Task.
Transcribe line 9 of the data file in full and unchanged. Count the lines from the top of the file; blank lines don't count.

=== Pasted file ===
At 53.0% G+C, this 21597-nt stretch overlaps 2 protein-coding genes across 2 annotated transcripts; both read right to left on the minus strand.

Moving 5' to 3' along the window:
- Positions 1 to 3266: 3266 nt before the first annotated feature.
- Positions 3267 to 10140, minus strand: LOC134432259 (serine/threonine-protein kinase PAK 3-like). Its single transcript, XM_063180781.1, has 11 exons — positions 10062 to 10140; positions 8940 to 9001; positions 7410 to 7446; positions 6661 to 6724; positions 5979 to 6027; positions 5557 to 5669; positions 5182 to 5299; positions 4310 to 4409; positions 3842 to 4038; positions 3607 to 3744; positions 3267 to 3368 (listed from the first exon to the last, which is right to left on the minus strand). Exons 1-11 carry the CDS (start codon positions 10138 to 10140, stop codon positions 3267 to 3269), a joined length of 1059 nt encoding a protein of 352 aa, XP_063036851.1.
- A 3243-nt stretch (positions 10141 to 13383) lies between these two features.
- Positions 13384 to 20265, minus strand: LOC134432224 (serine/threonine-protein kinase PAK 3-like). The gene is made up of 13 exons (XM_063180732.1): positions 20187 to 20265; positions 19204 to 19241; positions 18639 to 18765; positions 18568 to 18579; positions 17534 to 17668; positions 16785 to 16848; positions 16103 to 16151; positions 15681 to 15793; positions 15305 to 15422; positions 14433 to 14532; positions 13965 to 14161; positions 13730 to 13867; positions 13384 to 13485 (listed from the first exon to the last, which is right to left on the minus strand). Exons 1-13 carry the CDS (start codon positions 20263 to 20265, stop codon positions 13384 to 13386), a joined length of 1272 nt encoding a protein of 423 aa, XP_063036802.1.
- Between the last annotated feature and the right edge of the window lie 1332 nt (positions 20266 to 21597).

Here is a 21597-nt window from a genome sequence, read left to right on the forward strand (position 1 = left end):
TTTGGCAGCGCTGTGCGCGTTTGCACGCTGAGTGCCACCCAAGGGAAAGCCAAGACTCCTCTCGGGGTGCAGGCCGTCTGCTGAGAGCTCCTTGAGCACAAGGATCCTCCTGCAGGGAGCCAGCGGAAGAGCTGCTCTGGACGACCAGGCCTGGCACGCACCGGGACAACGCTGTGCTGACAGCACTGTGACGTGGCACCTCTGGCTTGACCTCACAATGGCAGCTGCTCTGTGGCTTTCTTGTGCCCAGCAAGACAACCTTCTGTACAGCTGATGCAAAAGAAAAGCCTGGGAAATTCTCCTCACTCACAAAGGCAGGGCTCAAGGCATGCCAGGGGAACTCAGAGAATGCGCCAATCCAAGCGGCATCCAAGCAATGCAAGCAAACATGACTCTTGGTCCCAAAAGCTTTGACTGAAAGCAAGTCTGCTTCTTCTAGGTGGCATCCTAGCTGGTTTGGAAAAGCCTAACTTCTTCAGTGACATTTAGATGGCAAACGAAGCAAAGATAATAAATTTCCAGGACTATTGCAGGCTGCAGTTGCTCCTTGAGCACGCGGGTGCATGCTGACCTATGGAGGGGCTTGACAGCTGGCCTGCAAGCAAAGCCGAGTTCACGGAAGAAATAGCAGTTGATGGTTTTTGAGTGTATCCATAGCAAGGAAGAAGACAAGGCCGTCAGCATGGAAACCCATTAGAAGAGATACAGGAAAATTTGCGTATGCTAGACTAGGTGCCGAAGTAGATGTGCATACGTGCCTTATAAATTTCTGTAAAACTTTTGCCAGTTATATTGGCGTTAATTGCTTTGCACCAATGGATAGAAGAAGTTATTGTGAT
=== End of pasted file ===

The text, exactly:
TTTGGCAGCGCTGTGCGCGTTTGCACGCTGAGTGCCACCCAAGGGAAAGCCAAGACTCCTCTCGGGGTGCAGGCCGTCTGCTGAGAGCTCCTTGAGCACAAGGATCCTCCTGCAGGGAGCCAGCGGAAGAGCTGCTCTGGACGACCAGGCCTGGCACGCACCGGGACAACGCTGTGCTGACAGCACTGTGACGTGGCACCTCTGGCTTGACCTCACAATGGCAGCTGCTCTGTGGCTTTCTTGTGCCCAGCAAGACAACCTTCTGTACAGCTGATGCAAAAGAAAAGCCTGGGAAATTCTCCTCACTCACAAAGGCAGGGCTCAAGGCATGCCAGGGGAACTCAGAGAATGCGCCAATCCAAGCGGCATCCAAGCAATGCAAGCAAACATGACTCTTGGTCCCAAAAGCTTTGACTGAAAGCAAGTCTGCTTCTTCTAGGTGGCATCCTAGCTGGTTTGGAAAAGCCTAACTTCTTCAGTGACATTTAGATGGCAAACGAAGCAAAGATAATAAATTTCCAGGACTATTGCAGGCTGCAGTTGCTCCTTGAGCACGCGGGTGCATGCTGACCTATGGAGGGGCTTGACAGCTGGCCTGCAAGCAAAGCCGAGTTCACGGAAGAAATAGCAGTTGATGGTTTTTGAGTGTATCCATAGCAAGGAAGAAGACAAGGCCGTCAGCATGGAAACCCATTAGAAGAGATACAGGAAAATTTGCGTATGCTAGACTAGGTGCCGAAGTAGATGTGCATACGTGCCTTATAAATTTCTGTAAAACTTTTGCCAGTTATATTGGCGTTAATTGCTTTGCACCAATGGATAGAAGAAGTTATTGTGAT